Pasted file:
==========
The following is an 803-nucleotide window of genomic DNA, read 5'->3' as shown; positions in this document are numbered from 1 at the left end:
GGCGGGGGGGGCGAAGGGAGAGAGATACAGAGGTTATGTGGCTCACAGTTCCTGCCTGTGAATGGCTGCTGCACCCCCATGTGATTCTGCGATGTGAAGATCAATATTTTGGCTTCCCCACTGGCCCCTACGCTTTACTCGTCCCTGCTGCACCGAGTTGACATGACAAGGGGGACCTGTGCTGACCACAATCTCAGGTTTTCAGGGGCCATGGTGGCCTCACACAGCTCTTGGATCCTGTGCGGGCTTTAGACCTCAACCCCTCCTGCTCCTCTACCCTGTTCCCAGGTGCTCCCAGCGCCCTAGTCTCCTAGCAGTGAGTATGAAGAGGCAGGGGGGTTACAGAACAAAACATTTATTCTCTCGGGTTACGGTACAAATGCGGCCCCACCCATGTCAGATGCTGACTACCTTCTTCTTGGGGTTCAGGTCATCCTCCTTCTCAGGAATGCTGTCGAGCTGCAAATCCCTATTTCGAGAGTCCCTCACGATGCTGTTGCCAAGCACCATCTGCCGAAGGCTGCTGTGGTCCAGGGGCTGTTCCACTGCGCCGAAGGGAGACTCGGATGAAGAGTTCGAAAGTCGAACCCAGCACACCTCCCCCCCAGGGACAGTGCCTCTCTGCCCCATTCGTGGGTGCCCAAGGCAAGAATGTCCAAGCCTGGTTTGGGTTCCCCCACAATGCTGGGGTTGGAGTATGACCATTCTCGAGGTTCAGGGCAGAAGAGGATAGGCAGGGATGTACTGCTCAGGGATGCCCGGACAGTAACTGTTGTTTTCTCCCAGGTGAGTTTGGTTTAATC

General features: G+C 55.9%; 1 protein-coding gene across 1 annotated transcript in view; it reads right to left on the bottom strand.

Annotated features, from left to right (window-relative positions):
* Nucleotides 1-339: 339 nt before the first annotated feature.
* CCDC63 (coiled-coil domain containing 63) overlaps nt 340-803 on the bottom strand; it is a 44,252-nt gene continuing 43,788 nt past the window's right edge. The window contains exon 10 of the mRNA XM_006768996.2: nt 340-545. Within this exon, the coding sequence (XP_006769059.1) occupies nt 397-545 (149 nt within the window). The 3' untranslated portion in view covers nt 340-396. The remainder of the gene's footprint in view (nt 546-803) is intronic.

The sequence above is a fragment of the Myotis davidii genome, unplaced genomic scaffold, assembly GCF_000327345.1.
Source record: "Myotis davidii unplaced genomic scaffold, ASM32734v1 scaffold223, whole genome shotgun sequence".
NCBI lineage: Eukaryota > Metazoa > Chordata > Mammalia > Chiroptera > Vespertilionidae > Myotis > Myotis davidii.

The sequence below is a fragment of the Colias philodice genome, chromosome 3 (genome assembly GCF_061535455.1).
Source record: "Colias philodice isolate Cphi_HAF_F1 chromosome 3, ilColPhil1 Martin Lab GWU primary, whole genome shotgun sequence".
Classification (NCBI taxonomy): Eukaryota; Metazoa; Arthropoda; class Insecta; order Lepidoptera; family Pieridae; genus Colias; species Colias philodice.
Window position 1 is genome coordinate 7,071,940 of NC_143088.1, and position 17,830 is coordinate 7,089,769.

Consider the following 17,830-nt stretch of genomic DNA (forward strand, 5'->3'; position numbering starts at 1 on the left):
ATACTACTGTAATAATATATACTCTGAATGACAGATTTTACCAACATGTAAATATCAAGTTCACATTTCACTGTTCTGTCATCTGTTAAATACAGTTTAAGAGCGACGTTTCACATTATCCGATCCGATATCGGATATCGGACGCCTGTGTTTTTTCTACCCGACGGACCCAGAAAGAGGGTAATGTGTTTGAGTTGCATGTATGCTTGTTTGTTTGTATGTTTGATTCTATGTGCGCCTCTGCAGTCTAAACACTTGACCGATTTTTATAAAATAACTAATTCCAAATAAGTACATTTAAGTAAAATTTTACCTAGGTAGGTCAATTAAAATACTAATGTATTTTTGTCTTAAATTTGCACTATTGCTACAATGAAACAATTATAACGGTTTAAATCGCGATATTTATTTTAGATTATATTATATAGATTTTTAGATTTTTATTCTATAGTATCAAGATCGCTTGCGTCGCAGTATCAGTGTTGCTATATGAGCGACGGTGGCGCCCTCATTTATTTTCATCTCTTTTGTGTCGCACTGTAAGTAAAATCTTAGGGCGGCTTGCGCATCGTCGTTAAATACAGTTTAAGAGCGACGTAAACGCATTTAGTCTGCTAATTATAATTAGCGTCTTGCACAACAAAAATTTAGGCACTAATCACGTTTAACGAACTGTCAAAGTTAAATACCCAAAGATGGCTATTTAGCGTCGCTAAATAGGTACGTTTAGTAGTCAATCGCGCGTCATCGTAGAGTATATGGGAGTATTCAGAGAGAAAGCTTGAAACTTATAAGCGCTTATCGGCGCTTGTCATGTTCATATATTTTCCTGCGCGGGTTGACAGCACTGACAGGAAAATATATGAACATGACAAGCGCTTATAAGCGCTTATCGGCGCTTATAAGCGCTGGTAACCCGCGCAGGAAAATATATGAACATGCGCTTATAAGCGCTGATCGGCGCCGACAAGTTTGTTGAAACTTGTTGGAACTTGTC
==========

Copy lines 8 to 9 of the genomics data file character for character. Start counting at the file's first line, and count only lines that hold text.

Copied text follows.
Source record: "Myotis davidii unplaced genomic scaffold, ASM32734v1 scaffold223, whole genome shotgun sequence".
NCBI lineage: Eukaryota > Metazoa > Chordata > Mammalia > Chiroptera > Vespertilionidae > Myotis > Myotis davidii.